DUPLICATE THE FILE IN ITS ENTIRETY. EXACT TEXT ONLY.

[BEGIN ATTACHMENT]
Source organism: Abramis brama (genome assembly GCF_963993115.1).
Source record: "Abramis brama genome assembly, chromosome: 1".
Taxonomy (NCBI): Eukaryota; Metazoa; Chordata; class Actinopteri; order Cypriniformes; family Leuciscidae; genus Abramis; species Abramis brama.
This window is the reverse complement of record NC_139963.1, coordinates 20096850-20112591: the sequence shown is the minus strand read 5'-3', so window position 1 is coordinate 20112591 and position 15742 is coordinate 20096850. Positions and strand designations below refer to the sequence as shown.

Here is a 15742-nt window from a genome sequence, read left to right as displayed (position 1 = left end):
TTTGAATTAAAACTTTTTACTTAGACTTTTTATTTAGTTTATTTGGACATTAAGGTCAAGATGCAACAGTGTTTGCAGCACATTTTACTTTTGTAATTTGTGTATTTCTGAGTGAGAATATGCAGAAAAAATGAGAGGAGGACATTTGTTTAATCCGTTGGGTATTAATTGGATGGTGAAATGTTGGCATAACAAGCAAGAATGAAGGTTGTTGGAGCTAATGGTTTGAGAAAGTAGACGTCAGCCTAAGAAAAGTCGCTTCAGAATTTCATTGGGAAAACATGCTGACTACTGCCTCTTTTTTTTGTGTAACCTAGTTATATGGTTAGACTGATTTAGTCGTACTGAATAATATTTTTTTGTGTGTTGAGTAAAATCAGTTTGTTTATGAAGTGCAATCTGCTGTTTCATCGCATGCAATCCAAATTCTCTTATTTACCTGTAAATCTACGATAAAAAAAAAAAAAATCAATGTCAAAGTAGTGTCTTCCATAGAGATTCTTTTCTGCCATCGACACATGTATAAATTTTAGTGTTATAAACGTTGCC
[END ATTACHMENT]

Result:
Source organism: Abramis brama (genome assembly GCF_963993115.1).
Source record: "Abramis brama genome assembly, chromosome: 1".
Taxonomy (NCBI): Eukaryota; Metazoa; Chordata; class Actinopteri; order Cypriniformes; family Leuciscidae; genus Abramis; species Abramis brama.
This window is the reverse complement of record NC_139963.1, coordinates 20096850-20112591: the sequence shown is the minus strand read 5'-3', so window position 1 is coordinate 20112591 and position 15742 is coordinate 20096850. Positions and strand designations below refer to the sequence as shown.

Here is a 15742-nt window from a genome sequence, read left to right as displayed (position 1 = left end):
TTTGAATTAAAACTTTTTACTTAGACTTTTTATTTAGTTTATTTGGACATTAAGGTCAAGATGCAACAGTGTTTGCAGCACATTTTACTTTTGTAATTTGTGTATTTCTGAGTGAGAATATGCAGAAAAAATGAGAGGAGGACATTTGTTTAATCCGTTGGGTATTAATTGGATGGTGAAATGTTGGCATAACAAGCAAGAATGAAGGTTGTTGGAGCTAATGGTTTGAGAAAGTAGACGTCAGCCTAAGAAAAGTCGCTTCAGAATTTCATTGGGAAAACATGCTGACTACTGCCTCTTTTTTTTGTGTAACCTAGTTATATGGTTAGACTGATTTAGTCGTACTGAATAATATTTTTTTGTGTGTTGAGTAAAATCAGTTTGTTTATGAAGTGCAATCTGCTGTTTCATCGCATGCAATCCAAATTCTCTTATTTACCTGTAAATCTACGATAAAAAAAAAAAAAATCAATGTCAAAGTAGTGTCTTCCATAGAGATTCTTTTCTGCCATCGACACATGTATAAATTTTAGTGTTATAAACGTTGCC